TIP 6: NEVER ASSUME YOUR 'REPAIR' DOES NOT REQUIRE LISTED BUILDING CONSENT
Works classified as 'repairs' to historic buildings should not require Listed Building Consent, but therein lies the rub as this is a notoriously grey area and will differ from one Local Authority to another.
Take re-roofing works for example. This goes well beyond a 'repair' and will always require consent as it will involve replacement of a significant element of the structure, it will typically involve a decision to use new or second hand tiles (another hot issue as these will be provenance questions over the latter), could cause potential changes to the environment and therefore unforeseen consequences caused by insulation requirements, and the need to ensure adequate ventilation.
Then there's the emotive issue of damp proof courses, the bane of every Conservation Officer's life as they rarely see an application for consent for works which cause more damage to historic fabric that anything else. Suffice to say that the best advice here is never to insert a chemical damp proof course in a traditional building and never to listen to the 'expert advice' offered by companies offering their services in this area (see Tip 2).
This will also apply to works which can be considered temporary - secondary glazing for example. Many would argue that this work does not involve alterations to the structure and is easily removable, so therefore should not need Listed Building Consent. Some Local Authorities agree with this approach, but as ever in conservation it's not that simple. Take the fixings for example, as the work will usually involve drilling into historic fabric which will cause some degree of irreversible damage.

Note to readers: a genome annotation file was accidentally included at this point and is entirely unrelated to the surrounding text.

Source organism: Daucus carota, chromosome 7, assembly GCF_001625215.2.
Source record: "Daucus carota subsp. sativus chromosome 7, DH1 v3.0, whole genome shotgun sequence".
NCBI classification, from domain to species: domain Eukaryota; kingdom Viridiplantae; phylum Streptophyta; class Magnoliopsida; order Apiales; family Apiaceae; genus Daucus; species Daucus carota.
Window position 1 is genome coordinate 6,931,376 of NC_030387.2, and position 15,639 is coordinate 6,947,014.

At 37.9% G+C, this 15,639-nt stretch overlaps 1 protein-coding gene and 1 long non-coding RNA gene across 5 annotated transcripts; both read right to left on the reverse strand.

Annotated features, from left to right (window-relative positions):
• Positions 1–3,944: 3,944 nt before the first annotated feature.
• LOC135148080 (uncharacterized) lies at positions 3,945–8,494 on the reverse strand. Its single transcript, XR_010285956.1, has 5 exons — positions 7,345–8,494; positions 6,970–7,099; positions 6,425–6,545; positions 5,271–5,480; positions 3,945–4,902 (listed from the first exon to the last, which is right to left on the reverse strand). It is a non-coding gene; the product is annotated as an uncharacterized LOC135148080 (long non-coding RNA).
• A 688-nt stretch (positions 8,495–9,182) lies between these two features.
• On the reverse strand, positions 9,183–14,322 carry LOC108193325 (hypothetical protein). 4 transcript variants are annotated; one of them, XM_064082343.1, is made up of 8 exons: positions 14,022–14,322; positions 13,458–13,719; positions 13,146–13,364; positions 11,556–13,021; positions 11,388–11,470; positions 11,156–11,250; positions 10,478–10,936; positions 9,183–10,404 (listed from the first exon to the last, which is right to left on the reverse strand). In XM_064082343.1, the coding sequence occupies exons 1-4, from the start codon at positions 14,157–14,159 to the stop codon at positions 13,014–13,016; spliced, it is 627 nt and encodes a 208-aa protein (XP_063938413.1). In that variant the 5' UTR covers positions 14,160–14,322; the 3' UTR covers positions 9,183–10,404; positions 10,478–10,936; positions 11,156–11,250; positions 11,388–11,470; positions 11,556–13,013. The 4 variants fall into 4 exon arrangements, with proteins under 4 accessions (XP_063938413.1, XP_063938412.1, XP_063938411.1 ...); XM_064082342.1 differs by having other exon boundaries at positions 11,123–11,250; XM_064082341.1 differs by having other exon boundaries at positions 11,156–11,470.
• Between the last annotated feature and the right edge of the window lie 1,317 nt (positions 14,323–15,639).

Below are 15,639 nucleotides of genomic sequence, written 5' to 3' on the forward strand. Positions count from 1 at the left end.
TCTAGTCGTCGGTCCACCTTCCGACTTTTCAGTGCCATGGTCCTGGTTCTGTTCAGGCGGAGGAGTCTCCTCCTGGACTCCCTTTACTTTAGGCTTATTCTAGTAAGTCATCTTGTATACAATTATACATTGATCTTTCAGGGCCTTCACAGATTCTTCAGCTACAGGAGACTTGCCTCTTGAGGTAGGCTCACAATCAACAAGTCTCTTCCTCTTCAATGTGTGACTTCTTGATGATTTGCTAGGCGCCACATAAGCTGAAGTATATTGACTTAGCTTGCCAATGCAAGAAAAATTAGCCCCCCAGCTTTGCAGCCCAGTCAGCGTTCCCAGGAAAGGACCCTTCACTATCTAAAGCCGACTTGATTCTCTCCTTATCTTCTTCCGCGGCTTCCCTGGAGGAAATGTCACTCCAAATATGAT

Then there's the design to be considered, as the frames should be slender and line up with existing window glazing bars to minimise the visual external intrusion. Even so the new window will inevitably look different from the inside - and remember historic buildings are also listed internally.
This isn't all however, as secondary glazing will also create a change to the internal environment - and as many historic buildings will have modern impervious plaster here, with cement mortar pointing externally this is potentially a recipe for disaster, so discreet, sufficiently sized ventilation grills should also be incorporated.
Your Conservation Officer will understand how the building works and will be able to make a professional judgement based on what they see, so it is worth reiterating that you should not make assumptions and check with them first before undertaking any works - otherwise it could prove costly in financial terms but also for the health of the building.